Navigating the ecosystem: stories of Pakistani women in tech

Posted April 26, 2022

© UNDP Pakistan / Shuja Hakim

More and more women need to occupy tech-spaces so they can be part of designing an inclusive future. To achieve this, it is essential that women are equipped with skills and knowledge to leverage the start-up and tech space. This not only gives equal opportunities for women and girls--hence achieving SDG 5--but will also have a ripple effect in achieving Agenda 2030.

Inability to do so can lead to discrimination and distrust of technology. For instance, there can be Algorithmic biases in the Artificial Intelligence system. An AI system learns to make decisions based on the training data provided. And if this data is fed by a homogenous group of people, it can carry forward their biases. This can stem gender biases, age discrimination, and racial prejudice.

Since 2019, UNDP Pakistan has been partnering with CIRCLE to support the annual She-Loves-Tech competition in Pakistan. She-Loves-Tech is the world’s largest start-up competition for women and technology. The platform seeks out and accelerates the best entrepreneurs and technology and provides them with an ecosystem of support--through funding and a network of global community. Over the last three years, UNDP has supported over 130 women-led tech-startups.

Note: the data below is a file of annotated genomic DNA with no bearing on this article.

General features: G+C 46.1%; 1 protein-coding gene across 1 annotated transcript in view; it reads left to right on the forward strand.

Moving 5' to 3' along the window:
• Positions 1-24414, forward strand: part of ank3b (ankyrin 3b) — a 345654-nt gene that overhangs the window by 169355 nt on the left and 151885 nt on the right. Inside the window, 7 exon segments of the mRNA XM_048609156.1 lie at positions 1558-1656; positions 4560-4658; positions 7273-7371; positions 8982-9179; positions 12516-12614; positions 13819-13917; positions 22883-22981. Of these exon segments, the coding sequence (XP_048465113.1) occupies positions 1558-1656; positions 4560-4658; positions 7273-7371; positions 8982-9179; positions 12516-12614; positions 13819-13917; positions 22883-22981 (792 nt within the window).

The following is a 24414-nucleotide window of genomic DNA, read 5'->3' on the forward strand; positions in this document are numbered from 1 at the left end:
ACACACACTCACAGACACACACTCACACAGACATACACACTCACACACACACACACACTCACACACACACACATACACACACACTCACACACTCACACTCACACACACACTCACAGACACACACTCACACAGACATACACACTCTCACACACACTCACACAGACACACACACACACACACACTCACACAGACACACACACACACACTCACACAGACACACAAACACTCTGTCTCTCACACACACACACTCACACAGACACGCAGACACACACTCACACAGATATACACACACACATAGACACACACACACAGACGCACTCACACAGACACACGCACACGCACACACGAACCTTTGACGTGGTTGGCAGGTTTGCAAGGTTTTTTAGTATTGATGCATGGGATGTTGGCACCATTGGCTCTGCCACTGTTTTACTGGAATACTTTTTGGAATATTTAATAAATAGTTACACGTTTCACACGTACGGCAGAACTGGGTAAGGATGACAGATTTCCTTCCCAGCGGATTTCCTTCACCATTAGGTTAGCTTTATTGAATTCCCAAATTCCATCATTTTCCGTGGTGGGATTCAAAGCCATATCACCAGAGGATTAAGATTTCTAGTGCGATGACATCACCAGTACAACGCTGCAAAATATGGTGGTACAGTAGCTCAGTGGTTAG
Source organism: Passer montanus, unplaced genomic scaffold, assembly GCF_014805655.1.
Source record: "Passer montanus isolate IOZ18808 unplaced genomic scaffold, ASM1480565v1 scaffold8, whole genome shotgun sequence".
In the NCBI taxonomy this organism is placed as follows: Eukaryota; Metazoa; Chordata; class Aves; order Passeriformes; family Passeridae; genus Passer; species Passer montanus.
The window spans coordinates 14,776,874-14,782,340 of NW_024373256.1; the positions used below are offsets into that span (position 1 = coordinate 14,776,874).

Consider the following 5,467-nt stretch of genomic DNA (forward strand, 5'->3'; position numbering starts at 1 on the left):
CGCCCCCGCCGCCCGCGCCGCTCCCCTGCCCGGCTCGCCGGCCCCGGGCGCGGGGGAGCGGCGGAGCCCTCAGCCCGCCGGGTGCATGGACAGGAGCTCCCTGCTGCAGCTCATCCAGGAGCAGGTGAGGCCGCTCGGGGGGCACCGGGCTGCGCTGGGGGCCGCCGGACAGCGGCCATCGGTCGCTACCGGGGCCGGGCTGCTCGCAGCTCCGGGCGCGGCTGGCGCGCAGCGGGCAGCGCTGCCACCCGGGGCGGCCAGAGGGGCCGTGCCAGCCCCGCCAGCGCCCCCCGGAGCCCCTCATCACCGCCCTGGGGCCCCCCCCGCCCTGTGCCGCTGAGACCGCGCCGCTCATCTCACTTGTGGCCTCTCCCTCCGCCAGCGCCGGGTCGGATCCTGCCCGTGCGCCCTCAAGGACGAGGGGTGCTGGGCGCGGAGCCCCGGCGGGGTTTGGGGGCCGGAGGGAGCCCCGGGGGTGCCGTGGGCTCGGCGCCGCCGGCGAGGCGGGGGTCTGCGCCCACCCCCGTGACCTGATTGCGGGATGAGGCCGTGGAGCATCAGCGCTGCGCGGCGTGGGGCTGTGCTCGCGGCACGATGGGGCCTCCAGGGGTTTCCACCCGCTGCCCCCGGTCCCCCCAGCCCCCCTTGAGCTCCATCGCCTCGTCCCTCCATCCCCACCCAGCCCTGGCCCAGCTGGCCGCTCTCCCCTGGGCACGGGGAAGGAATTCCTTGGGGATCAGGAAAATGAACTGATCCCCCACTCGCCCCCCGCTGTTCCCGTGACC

Last year we reached out to few of these entrepreneurs. We wanted to hear their stories, to learn how their start-ups were coping or improvising in the pandemic, and to gather insights what women in tech need in Pakistan. To this end, we travelled and met women entrepreneurs in Islamabad, Lahore, Faisalabad, Karachi, and Quetta. Here’s what we learned. 

Being an entrepreneur is a lonely journey

A common feeling shared by all women entrepreneurs was that being an entrepreneur is a lonely journey. Fortunately, spaces like She-Loves-Tech provide women in tech an ecosystem of support, where they meet similar start-ups, have access to mentors, refine their ideas, develop a business case, and address gaps in their knowledge. The ecosystem support increases confidence levels of the entrepreneurs and helps them position their start-up with the relevant audience.

“The ecosystem support was a stepping-stone in becoming confident, and learning how to phrase and share my pitch,” shared Areeba Zehra from Live Natural.